As we spent hours, days and weeks with these rafts, a related concern came to the fore. The raft must be designed and equipped to take care of the survivor; it should demand little or nothing of the survivor, who may be unable to do much on his or her behalf. Everything should be obvious and intuitive to survivors who most likely have no survival training.

A life raft is an integrated system in which the performance of individual features, or lack thereof, can significantly affect overall performance. The devil is often in the details.

Choosing a raft can be difficult. The selection is confusing and the terminology often doesn’t clarify issues. With little in the way of standards for non-commercial rafts, manufacturers can pretty much make whatever claims they want to.

Criteria For Evaluations
In evaluating the rafts we were concerned with a number of attributes: ease of deployment and operation; seaworthiness and stability; ease of entry, both from the vessel and the water; protection from the sea and elements; functionality; livability; comfort; survival equipment selection and quality; and of course, price. Some of these are more critical than others, but all have a bearing when making a choice.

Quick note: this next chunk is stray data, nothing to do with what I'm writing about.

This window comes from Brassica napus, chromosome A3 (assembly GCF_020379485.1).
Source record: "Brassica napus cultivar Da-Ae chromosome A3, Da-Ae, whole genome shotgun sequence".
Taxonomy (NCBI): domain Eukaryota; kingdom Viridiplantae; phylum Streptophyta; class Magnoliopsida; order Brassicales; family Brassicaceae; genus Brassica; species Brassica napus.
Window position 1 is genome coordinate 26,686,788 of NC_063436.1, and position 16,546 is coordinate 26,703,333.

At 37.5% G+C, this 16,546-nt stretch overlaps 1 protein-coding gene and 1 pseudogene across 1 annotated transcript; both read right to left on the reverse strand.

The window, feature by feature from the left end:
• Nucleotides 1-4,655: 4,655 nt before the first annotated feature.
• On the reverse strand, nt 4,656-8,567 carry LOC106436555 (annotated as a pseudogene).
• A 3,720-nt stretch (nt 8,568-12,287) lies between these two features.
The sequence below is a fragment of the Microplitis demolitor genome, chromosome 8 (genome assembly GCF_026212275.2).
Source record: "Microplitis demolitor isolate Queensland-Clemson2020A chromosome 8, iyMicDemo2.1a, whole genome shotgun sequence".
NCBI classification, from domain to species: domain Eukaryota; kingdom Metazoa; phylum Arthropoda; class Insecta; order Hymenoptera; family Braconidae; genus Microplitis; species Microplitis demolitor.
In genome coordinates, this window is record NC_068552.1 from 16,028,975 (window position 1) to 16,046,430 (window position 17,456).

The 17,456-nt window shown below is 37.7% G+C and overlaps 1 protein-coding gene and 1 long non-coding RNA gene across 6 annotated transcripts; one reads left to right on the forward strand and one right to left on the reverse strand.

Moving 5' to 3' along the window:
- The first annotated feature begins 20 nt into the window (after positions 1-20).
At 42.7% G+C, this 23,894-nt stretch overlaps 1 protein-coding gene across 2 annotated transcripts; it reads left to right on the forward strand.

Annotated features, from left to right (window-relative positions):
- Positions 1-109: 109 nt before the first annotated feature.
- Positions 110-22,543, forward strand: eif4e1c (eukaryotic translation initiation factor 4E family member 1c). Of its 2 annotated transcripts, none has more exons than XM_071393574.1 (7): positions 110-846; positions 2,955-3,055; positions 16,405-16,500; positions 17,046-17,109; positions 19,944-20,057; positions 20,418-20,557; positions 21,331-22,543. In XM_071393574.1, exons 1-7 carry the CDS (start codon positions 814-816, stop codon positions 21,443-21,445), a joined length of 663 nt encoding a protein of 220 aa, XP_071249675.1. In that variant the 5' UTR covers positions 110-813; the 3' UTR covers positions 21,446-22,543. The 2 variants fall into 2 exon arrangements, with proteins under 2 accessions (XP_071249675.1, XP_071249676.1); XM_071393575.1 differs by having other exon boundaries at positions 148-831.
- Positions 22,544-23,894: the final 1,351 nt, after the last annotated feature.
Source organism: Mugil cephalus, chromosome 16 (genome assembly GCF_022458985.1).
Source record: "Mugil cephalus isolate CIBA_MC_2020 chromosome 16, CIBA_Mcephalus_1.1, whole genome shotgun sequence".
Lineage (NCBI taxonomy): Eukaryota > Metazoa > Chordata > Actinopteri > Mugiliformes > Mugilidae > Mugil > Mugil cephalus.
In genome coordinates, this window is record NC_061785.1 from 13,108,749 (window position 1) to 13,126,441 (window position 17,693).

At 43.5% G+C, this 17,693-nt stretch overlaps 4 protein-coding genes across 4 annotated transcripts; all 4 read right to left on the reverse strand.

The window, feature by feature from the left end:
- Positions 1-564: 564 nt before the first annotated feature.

Size Does Matter
The space available to each survivor has a huge impact on livability. SOLAS/USCG-approved rafts use, as one measure, a minimum of 4 sq., ft. per person. While popular opinion seems to be that non-approved rafts often don't meet this standard, virtually every raft we reviewed did, though only a few exceeded it by any significant amount. Winslow's Ocean Rescue took top honors with half again more space per person. While configuration can make a difference, any way you slice it there isn't much room. Think sardines. Lay open this publication on the floor and multiply it by three. Imagine spending a few days in that space.